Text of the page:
Among older adults in industrialized nations, age-related macular degeneration (AMD) is the primary cause of visual impairment and blindness.1 It affects the macula, an oval-shaped area near the center of the retina that is important for central vision or seeing straight ahead of us.  If the macula is damaged, it can cause a blurry or dark spot in the middle of your field of vision.  Central scotomas are some of the most devastating visual field defects because they can make reading, driving and recognizing faces difficult or impossible.



  1. Center of your vision field becoming distorted, blurry or dark.

  2. There is bleaching and fading of colors in the field of vision.

  3. There is greying of the vision.

  4. There are blank spots in the center of the visual field.

Peripheral Vision Loss Test

Your peripheral vision is your side vision, the ability to see things outside of your direct line of sight. You use peripheral vision when you see something out of the corner of your eye. Peripheral vision is important because it allows you to see objects around you without the need to turn your head or move your eyes. You use this ability for many tasks, such as driving and playing sports.  When someone loses their peripheral vision, it’s called peripheral vision loss, or tunnel vision. 



  1. Outer edges of your vision becoming blurry or dark.

  2. Difficulty seeing at night.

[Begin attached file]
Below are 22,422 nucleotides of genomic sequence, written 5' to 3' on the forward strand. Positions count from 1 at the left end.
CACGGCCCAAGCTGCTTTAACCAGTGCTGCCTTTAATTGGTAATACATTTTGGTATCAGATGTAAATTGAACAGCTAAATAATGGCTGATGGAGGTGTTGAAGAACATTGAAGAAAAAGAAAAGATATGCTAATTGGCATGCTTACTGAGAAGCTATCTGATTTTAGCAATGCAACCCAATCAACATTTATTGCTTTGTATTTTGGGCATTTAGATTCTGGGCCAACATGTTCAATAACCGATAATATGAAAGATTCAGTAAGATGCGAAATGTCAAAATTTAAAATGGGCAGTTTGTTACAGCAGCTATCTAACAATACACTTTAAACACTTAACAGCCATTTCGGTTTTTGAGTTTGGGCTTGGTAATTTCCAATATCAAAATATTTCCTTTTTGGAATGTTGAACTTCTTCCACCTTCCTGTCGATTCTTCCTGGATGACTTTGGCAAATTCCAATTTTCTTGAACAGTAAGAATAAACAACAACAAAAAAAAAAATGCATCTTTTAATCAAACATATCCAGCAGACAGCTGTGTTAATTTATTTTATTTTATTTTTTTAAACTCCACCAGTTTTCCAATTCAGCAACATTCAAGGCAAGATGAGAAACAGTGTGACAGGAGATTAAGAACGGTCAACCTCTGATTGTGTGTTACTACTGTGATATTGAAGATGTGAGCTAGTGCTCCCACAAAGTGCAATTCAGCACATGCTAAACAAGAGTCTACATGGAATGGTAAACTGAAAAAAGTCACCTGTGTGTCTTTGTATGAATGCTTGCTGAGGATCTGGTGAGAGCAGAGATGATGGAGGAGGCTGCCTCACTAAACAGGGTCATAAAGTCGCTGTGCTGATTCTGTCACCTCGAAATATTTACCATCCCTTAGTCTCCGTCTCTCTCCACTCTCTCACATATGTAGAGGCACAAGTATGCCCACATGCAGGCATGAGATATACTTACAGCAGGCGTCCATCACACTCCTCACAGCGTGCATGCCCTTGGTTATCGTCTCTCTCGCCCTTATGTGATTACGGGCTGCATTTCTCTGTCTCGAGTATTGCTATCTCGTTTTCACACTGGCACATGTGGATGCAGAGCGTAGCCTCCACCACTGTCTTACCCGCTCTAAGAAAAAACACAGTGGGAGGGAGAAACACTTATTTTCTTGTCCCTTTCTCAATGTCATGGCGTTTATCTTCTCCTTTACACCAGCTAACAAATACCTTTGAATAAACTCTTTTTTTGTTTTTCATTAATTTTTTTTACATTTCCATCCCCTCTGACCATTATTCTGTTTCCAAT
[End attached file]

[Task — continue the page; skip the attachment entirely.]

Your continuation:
3. Blurry vision.

  4. Blindspot in your vision.

  5. Sensitivity to light.

  6. Bumping into objects or people.

  7. Not seeing something until it is right in front of you.

  8. Seeing halos or glares around lights.

When the visual acuity is so poor that the largest optotypes cannot be named, generally the clinician brings the chart closer to the patient, but rarely closer than 1 meter. If the largest optotype cannot be read at the close distance, testing visual acuity with optotypes is abandoned and the usual practice is for the clinician to next ask the patient to count the fingers on a hand held at a close distance.

The Berkeley Rudimentary Vision Test was designed to provide a rational system for quantifying very poor levels of visual acuity (i.e., spatial vision) with methods that are simple and easy to apply in any clinical environment, using reasonably fine systematic increments down to the practical limits of spatial vision.